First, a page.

One of the questions I get asked all.the.time. is, How did a French teacher get into technology?! This question is always asked with a tone of wonder and disbelief, as though only a certain type of teacher uses technology, and French teachers do not fit that mold.
What would surprise them more is if they took the time to know exactly how far my journey was. As a child growing up, I lived in a single-parent household. Neither of my parents had graduated from college and we lived below the poverty line down the street from local housing projects. I vividly remember getting a word processor in 11th grade and being excited to not have to use a typewriter anymore. The fact that most of friends had early DOS computers didn’t bother me. My paper didn’t have to be separated LOL.
In my first two years of college, my work study job was at the campus library and it was my first REAL access to computers and the Internet. I remember using the WWW Yellow Pages to look up websites for places like Disney World, Paris, The National Park Service, and all kinds of other places...back in the day when the Internet had yellow pages because search engines weren’t much of a thing.
My next jump in access was my junior year of college when I saved up and bought my first computer with my mom’s help. I remember being so excited to have the opportunity to talk to REAL LIVE FRENCH PEOPLE through AOL Chat Rooms and then a few years later, indulge my Harry Potter obsession with a Yahoo! Message board called “Harry Potter for Grown Ups” (what was I thinking?! I was only 22 - not even CLOSE to a grown up!).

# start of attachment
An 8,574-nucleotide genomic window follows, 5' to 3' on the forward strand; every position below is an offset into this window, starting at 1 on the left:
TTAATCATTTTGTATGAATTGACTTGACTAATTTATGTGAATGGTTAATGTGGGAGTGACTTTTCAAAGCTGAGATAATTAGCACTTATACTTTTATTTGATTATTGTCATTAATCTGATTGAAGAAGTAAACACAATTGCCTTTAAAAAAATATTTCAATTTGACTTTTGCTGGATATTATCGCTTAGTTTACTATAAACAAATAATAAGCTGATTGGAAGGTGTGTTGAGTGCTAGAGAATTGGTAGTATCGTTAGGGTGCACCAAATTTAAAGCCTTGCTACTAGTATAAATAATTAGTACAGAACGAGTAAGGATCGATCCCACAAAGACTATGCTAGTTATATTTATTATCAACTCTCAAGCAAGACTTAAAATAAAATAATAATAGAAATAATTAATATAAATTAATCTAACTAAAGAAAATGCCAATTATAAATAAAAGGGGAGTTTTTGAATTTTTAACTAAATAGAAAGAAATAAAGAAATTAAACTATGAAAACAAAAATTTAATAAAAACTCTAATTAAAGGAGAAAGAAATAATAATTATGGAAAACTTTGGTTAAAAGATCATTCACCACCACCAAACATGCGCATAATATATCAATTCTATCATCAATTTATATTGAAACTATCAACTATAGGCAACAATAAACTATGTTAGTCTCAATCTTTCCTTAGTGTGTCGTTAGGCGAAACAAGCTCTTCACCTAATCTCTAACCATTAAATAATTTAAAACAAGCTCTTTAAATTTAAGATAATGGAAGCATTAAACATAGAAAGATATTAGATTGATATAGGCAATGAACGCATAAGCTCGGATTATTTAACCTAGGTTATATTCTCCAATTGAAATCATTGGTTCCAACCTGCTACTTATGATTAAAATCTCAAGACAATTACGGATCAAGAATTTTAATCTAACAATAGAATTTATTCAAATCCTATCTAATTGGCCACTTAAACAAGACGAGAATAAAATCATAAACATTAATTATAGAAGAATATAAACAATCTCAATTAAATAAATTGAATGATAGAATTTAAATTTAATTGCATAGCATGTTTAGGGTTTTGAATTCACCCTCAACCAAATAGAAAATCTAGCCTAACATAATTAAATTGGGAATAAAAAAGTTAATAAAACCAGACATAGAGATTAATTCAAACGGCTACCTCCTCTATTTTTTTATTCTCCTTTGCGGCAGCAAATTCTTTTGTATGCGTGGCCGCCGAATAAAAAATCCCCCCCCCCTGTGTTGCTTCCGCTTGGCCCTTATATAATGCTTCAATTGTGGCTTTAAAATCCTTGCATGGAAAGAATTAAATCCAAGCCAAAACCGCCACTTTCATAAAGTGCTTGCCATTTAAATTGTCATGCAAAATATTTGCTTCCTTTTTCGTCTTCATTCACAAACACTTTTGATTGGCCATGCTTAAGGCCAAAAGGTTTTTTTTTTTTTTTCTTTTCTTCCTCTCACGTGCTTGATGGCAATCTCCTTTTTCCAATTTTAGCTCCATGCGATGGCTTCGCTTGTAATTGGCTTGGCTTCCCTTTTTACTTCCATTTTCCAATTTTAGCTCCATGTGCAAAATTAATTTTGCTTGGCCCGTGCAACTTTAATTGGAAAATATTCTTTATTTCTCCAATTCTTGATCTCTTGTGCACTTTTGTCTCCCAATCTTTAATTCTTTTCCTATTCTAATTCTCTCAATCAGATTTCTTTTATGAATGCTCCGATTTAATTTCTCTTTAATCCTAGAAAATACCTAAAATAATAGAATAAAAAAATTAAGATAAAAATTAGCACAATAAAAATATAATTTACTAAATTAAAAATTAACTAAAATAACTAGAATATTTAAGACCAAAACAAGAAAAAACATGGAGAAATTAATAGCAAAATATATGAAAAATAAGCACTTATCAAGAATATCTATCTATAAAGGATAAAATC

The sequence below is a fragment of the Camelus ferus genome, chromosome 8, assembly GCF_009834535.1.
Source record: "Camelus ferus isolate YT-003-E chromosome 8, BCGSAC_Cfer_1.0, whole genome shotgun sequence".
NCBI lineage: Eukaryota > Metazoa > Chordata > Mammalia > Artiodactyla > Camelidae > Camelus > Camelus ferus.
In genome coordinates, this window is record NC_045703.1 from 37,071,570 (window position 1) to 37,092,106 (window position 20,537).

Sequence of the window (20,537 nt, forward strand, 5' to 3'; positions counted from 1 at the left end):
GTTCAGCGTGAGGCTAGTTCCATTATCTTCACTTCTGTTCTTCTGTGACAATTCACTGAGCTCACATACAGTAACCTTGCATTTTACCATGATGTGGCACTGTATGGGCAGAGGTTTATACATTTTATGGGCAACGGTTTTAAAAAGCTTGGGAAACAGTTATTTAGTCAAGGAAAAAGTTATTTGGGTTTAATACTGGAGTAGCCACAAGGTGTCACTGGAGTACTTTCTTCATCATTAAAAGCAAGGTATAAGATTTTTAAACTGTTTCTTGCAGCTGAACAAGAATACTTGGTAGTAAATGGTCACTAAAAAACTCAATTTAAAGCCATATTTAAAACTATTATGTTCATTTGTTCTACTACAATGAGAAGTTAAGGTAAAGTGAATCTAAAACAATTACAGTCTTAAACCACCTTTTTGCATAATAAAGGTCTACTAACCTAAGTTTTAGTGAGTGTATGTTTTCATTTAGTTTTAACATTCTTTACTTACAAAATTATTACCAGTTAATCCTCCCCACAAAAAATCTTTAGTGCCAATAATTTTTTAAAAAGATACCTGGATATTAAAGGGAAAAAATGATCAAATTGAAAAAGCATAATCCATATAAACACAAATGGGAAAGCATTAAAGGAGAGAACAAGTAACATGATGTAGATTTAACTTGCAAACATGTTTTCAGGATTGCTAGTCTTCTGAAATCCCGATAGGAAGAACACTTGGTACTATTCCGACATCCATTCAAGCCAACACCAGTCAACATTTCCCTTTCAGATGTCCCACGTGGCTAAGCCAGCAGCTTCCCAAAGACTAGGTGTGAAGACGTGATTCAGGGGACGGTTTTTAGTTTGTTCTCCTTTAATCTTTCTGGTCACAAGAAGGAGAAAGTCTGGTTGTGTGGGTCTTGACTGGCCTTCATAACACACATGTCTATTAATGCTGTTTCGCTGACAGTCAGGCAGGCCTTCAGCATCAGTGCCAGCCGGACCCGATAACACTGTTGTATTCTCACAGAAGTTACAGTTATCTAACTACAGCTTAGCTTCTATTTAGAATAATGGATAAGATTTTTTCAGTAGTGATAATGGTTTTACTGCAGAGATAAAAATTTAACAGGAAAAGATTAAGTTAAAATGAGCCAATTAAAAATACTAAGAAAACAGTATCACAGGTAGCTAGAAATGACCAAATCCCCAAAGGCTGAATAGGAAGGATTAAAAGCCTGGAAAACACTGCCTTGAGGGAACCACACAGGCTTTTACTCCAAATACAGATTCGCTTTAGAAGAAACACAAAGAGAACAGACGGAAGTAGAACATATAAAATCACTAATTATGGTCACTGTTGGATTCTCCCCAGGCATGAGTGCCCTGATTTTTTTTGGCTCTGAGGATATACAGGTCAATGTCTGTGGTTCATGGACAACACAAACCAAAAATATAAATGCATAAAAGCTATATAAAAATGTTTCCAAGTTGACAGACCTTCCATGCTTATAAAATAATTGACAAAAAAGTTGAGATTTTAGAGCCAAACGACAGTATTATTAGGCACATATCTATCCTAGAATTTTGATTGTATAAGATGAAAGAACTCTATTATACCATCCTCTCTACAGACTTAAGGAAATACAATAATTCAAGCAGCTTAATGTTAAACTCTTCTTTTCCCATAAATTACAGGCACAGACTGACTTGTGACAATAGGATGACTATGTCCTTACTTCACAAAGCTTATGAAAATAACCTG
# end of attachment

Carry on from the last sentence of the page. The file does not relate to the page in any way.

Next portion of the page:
Around the same time as I joined HP4GU, I started my first year teaching. I realized that my students often had questions about the work we were doing but had no way to contact me right away (I didn’t check email then the way I do now). I created a brand-new AIM account that was just for them. They could message me through AIM and I would be able to answer instantly (or at least soon)! I still talk with one of my students to whom I explained relative pronouns and indefinite relative pronouns using the two guys with whom she was involved as a way to make it understandable.
This was the same time as Napster. I couldn’t travel to France every week to buy new French music, but I could download it on Napster and then introduce it to my students. While we loved the old classics, it was fun to see who could find the best new song to share in each class. I also joined another Yahoo! message board for French teachers, which allowed me to gain experience and ideas from teachers all over the world, even before the days of Twitter. They recommended resources, teaching suggestions, and advice for testing beyond ABCD.
You see, technology helped me grow as a French teacher and helped me offer new experiences and challenges to my students. It was a natural step to then decide more about actually learning ABOUT the technology I was already using. It took me 12 years to make that step and now, 7 short years later, here I am. Still learning, still growing. But just like technology, my growth is exponential and won’t stop. Everything I learn makes it easier to learn the next new thing. I hope you feel that way too.
Sorry that I’m late in this post again, but I look forward to reading about your paths!